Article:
Is it possible this joint specialist has hidden talents?
Kate Rhéaume, ND
In 2020, two separate large-scale population-based epidemiological studies came to an interesting conclusion: people who reported taking glucosamine supplements had positive health benefits beyond relief from osteoarthritis and joint pain that were not attributed to those who didn’t report using glucosamine. One of the two studies, published in the Annals of the Rheumatic Diseases, reported that regular glucosamine intake was associated with reduced risk of death from heart disease (18 percent), from cancer (6 percent), and from respiratory and digestive diseases (25 percent). Here’s what you need to know.
Glucosamine, along with chondroitin, is a naturally occurring structural component of cartilage, the protective tissue around joints. A natural source of glucosamine used in the formulation of dietary supplements can be found in the exoskeletons of crustaceans (such as shrimp shells) as well as insects, although the latter aren’t used in making supplements.
How could a molecule well known as a joint protector have such significant potential health effects as heart protection and cancer prevention? Although further research will be needed to reveal the full scope of glucosamine’s benefits, existing studies point the way to a few of the mechanisms that might underlie the glucosamine effect.
Human, animal, and laboratory studies point to glucosamine’s potential to quell inflammation. Research suggests it may have the ability to flip the switch on the all-important nuclear factor kappa B (NF-kB), the body’s main inflammation-control mechanism.
Since inflammation fuels the fire of many chronic diseases, anti-inflammatory effects provide a potential mechanism for the outcomes recorded in the recent studies associating glucosamine supplementation with lower overall death rates.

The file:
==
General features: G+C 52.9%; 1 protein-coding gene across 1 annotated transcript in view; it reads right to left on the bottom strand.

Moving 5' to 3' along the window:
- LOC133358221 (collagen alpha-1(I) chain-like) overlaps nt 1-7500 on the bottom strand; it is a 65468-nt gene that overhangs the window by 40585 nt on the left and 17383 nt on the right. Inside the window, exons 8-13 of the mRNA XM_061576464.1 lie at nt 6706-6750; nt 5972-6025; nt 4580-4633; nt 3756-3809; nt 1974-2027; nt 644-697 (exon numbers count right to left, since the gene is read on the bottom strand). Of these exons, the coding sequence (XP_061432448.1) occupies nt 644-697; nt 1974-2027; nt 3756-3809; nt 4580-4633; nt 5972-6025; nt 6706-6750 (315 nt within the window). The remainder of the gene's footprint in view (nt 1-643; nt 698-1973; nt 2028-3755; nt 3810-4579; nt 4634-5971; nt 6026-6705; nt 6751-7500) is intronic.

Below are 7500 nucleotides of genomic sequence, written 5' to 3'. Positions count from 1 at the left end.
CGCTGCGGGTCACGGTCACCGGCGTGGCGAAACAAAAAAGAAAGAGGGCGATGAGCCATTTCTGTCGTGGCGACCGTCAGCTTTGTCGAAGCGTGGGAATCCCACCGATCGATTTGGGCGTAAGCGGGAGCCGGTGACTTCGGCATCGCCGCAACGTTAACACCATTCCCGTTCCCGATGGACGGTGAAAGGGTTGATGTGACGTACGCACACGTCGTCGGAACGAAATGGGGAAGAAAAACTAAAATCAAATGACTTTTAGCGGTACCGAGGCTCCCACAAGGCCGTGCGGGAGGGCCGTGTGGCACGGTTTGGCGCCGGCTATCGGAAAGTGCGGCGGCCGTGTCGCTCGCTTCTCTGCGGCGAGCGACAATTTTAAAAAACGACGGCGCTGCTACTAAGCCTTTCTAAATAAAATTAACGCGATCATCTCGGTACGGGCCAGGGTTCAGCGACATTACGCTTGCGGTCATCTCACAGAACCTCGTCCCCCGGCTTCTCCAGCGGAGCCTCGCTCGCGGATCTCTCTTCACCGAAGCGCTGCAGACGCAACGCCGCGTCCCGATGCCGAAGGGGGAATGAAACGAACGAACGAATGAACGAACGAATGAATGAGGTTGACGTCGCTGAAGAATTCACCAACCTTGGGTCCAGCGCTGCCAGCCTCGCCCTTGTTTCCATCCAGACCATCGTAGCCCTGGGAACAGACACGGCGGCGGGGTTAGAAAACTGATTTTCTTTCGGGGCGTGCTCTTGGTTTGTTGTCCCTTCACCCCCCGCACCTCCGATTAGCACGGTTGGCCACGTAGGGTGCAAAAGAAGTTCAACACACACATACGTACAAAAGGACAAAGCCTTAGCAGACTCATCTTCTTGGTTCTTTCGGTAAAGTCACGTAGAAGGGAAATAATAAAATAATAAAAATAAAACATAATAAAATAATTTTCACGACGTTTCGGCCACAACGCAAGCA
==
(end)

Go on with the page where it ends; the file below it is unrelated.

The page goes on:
Interestingly, study authors note the cardiovascular-protective trend hints to be even stronger in smokers who take glucosamine. This may be due to the anti-inflammatory action providing a measure of protection against this pro-inflammatory habit.
Researchers have found that glucosamine stimulates metabolic changes resembling those seen in low-carbohydrate or calorie-restricted diets, including similar age-delaying effects. These changes include inducing production of mitochondria, our cellular batteries. Maintaining healthy mitochondria throughout life is critical for healthy aging.
Autophagy is a type of cellular housekeeping in which worn or dysfunctional cellular components are scavenged and recycled. This process tends to get less efficient with age, further contributing to the aging process.
Activating autophagy has been shown to prolong lifespan and reduce disease severity in a number of experimental models. Fasting stokes this cellular cleansing process, which is partly why it has become so popular. A select few nutrients can also stimulate and support autophagy, glucosamine being one of them.
Look for glucosamine sulphate, which is generally safe, although not suitable for people with shellfish allergies. Further studies are needed to determine whether synthetic glucosamine, which is shellfish free, is as beneficial for life extension. An optimal dose for mortality risk benefits has not been established; however, glucosamine users typically take 1,500 mg per day for joint health.
While glucosamine supplements usually contain the closely related nutrient chondroitin, one recent longevity analysis examined the outcomes of participants who supplemented with glucosamine without chondroitin and found no decrease in the longevity benefits associated with regular glucosamine/chondroitin supplementation.